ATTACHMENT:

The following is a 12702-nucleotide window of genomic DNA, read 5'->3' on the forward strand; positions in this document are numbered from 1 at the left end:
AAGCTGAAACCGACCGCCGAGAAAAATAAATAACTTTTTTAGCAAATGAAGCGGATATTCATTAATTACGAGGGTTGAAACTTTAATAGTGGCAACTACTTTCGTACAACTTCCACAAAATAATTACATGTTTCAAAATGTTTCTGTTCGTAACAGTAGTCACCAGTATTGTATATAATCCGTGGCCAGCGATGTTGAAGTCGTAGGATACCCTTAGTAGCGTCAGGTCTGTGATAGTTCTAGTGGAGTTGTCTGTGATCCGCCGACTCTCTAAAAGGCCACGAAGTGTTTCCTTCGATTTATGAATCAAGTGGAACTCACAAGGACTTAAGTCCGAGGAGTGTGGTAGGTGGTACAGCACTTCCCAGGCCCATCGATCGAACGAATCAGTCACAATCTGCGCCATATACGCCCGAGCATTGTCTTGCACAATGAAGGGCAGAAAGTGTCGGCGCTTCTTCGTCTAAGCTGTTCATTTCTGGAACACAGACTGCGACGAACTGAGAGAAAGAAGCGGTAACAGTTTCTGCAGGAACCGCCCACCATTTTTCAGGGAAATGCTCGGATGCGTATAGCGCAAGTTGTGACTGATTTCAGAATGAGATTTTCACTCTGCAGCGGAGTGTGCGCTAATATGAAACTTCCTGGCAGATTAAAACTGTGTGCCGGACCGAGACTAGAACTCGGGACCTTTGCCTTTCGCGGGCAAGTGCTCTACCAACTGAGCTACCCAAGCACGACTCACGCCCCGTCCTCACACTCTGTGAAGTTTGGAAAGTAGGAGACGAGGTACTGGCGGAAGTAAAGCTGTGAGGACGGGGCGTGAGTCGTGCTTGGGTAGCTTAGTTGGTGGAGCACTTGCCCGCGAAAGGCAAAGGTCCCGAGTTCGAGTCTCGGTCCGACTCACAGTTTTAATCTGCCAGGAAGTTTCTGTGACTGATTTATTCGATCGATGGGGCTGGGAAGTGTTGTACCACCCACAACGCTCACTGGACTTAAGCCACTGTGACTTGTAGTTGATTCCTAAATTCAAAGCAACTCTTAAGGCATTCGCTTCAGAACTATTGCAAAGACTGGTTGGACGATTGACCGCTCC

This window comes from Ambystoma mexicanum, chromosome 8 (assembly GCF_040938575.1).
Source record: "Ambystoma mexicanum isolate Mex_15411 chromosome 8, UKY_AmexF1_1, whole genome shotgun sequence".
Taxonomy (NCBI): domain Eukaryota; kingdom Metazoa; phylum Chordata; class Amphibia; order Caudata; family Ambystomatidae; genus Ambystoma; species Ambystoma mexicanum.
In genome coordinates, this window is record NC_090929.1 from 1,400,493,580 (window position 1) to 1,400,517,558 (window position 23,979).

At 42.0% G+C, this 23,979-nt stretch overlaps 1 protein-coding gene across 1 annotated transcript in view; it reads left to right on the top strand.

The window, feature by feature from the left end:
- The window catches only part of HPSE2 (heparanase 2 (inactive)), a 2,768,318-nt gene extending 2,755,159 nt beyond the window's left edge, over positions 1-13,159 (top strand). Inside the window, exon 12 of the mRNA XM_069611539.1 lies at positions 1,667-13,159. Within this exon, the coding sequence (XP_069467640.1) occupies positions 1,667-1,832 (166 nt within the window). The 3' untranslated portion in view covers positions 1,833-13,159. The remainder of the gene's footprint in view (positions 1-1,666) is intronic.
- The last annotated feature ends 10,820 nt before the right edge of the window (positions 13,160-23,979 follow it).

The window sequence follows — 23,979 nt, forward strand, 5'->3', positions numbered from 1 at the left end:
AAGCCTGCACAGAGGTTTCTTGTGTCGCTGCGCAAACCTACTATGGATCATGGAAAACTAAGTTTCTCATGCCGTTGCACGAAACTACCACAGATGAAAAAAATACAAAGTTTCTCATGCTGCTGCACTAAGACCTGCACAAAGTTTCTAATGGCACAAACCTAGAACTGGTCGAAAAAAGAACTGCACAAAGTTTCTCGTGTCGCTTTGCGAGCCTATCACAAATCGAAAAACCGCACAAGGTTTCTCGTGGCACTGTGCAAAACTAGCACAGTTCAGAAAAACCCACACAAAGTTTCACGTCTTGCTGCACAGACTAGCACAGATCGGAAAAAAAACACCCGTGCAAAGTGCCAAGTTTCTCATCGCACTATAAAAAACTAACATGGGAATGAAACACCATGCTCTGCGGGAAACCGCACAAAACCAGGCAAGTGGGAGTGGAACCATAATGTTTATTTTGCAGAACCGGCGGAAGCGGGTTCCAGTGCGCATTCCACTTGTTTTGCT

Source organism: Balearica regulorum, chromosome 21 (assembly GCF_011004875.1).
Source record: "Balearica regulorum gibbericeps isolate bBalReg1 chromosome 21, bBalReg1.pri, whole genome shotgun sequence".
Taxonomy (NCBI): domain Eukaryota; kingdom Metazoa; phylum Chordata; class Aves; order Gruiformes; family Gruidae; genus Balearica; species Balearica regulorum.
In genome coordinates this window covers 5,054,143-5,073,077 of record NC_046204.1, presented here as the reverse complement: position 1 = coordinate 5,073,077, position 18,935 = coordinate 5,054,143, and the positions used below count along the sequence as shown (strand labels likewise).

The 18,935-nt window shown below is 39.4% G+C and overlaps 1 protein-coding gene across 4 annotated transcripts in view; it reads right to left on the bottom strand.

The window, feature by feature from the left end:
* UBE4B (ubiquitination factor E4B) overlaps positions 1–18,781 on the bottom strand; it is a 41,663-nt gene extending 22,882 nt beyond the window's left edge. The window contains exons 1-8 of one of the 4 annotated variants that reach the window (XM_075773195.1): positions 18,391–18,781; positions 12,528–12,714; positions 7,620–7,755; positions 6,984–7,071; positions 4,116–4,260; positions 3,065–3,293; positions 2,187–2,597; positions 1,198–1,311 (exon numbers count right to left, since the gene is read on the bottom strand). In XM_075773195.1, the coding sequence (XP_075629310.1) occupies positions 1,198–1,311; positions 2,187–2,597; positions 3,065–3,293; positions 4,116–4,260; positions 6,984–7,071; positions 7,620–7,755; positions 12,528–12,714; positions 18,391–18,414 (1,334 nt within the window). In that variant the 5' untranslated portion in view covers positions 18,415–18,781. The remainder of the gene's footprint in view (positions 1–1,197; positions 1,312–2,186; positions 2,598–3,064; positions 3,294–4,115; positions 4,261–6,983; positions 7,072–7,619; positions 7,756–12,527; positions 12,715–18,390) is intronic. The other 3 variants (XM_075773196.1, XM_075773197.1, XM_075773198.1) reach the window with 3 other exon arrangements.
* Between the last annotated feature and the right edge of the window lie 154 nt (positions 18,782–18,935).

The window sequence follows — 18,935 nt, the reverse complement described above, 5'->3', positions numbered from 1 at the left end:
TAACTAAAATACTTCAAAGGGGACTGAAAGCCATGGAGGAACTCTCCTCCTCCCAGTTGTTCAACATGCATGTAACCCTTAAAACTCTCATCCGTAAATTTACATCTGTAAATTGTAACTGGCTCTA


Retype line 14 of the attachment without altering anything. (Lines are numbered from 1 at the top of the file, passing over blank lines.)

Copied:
Source record: "Balearica regulorum gibbericeps isolate bBalReg1 chromosome 21, bBalReg1.pri, whole genome shotgun sequence".